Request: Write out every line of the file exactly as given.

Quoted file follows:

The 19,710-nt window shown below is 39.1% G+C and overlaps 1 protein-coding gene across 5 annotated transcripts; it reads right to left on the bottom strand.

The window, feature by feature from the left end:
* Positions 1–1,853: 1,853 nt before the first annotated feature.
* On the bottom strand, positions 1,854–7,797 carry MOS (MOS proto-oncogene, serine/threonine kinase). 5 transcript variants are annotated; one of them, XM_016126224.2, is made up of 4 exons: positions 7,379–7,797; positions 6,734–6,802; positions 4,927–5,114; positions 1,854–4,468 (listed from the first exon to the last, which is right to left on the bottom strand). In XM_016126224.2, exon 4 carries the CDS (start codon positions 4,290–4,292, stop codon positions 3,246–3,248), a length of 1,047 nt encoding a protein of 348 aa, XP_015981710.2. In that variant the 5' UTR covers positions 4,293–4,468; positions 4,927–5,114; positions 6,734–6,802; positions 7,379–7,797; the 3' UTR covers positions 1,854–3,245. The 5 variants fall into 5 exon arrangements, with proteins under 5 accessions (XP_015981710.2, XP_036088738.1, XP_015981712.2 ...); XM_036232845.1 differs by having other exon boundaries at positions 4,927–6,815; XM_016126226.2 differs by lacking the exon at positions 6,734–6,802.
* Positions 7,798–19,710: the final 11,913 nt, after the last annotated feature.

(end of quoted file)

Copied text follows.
The 19,710-nt window shown below is 39.1% G+C and overlaps 1 protein-coding gene across 5 annotated transcripts; it reads right to left on the bottom strand.

The window, feature by feature from the left end:
* Positions 1–1,853: 1,853 nt before the first annotated feature.
* On the bottom strand, positions 1,854–7,797 carry MOS (MOS proto-oncogene, serine/threonine kinase). 5 transcript variants are annotated; one of them, XM_016126224.2, is made up of 4 exons: positions 7,379–7,797; positions 6,734–6,802; positions 4,927–5,114; positions 1,854–4,468 (listed from the first exon to the last, which is right to left on the bottom strand). In XM_016126224.2, exon 4 carries the CDS (start codon positions 4,290–4,292, stop codon positions 3,246–3,248), a length of 1,047 nt encoding a protein of 348 aa, XP_015981710.2. In that variant the 5' UTR covers positions 4,293–4,468; positions 4,927–5,114; positions 6,734–6,802; positions 7,379–7,797; the 3' UTR covers positions 1,854–3,245. The 5 variants fall into 5 exon arrangements, with proteins under 5 accessions (XP_015981710.2, XP_036088738.1, XP_015981712.2 ...); XM_036232845.1 differs by having other exon boundaries at positions 4,927–6,815; XM_016126226.2 differs by lacking the exon at positions 6,734–6,802.
* Positions 7,798–19,710: the final 11,913 nt, after the last annotated feature.